In 2000 the Catholic Diocese of Damongo in collaboration with the Catholic Relief Services started a peace project to build local capacity for justice-building, reconciliation and peace-building. In the course of my work I had to deal with the issue of the relevance of a Western style peace-building in African conflicts. Why not use the African traditional systems of conflict resolution? Implicit in these statements is the assumption that the Western style is foreign and in effective. African traditional systems work better in an African setting. African conflicts, African solutions. At the international level, indigenous and traditional practices of peace-building are regarded as unaccountable, opague and contradictory to the “enlightened” intentions of Western form of peacebuilding (liberal Peace) and internationally sponsored post war reconstruction efforts.
Promoting international support for community-based justice mechanisms in post-conflict Burundi and Uganda
Those who committed crimes in the long wars in Burundi and Uganda are wanted by both the national and international criminal court system, but very little attention is given to peacebuilding, reconciliation, or restoration of the communities destroyed by violence. For example, the reconciliation process of mato oput, an Acholi tradition in northern Uganda, and the Ubushingantahe in Burundi, uniquely achieve justice and healing of the concerned parties in a way that a formal justice system cannot. These methods of restorative justice emphasize community-building and the need to reconcile an entire society after conflict.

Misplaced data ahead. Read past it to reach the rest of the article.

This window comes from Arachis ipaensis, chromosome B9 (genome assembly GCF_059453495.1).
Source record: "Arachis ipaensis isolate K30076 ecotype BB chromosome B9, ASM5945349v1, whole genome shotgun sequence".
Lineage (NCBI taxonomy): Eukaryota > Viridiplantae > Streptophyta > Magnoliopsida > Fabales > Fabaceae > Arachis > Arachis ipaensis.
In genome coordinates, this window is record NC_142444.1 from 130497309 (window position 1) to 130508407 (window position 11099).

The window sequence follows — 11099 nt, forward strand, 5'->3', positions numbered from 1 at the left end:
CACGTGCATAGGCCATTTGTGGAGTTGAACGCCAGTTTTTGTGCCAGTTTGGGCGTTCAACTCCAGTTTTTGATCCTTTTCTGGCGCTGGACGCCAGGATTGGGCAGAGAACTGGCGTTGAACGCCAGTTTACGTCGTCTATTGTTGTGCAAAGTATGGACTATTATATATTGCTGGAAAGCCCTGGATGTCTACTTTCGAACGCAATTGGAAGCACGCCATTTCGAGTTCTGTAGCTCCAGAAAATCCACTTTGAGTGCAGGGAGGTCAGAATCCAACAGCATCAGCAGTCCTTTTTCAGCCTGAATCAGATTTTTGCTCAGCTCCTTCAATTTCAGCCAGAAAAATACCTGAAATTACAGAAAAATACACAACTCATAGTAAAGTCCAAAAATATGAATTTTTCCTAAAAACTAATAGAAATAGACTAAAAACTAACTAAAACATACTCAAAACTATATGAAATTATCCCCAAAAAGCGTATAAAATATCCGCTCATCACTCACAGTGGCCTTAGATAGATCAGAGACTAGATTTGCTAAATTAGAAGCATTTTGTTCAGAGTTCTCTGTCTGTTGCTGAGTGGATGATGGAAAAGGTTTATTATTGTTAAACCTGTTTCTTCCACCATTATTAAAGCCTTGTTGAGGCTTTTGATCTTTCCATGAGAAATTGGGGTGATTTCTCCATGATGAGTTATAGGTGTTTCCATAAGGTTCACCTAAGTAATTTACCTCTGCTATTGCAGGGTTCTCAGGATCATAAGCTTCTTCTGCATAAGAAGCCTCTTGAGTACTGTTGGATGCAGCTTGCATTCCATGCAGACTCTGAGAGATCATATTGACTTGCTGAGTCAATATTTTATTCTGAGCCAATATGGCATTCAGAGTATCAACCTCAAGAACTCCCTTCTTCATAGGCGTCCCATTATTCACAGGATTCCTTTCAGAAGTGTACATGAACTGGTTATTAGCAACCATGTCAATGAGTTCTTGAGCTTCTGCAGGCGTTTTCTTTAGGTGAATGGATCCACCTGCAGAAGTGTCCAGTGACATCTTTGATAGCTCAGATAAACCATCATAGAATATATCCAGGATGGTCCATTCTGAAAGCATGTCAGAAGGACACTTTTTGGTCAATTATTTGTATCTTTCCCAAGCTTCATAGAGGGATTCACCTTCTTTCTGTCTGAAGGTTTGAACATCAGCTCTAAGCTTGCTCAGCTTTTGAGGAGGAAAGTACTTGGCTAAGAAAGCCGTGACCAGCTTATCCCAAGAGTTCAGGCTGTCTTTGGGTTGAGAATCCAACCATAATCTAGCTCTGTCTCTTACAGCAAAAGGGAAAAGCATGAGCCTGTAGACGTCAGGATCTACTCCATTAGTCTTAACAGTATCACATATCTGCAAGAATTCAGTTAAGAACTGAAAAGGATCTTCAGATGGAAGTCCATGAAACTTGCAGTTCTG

To complete this project, interviews with both victims and perpetrators of crime, as well as implementers of restorative justice programs were conducted in Burundi and Uganda. Using this local perspective, the paper elevates the need for international recognition and support for restorative justice mechanisms in post-conflict communities in Africa. Civil society has an important role to play in elevating awareness of these traditions and practices, and the U.S. government can enhance restorative justice through both leverage and funding. Ultimately, it is imperative that Western governments and citizens around the world perceive restorative justice as a legitimate and much-needed form of justice.
Gacaca's end and its legacy
The Rwandan government announced today that it will stop taking new gacaca cases as of July 31st and that it intends to wind down gacaca operations within five months. Gacaca is a traditional local justice procedure (gacaca roughly means “justice on the grass” in Kinyarwanda) that the government modified to process the staggering number of low-level genocide cases and help reconcile perpetrators with their communities. Starting in 2002, the Rwandans began operating a system of more than 10,000 gacaca courts. Regardless of what one may think about its merits, the gacaca experience has represented a Herculean task with hundreds of thousands of cases processed in the past few years. In the words of Lars Waldorf, it was mass justice for mass atrocity. But was it successful? I was asked today on the BBC World Service (interview starts at the 18:53 mark) about gacaca’s legacy and I noted that it was mixed.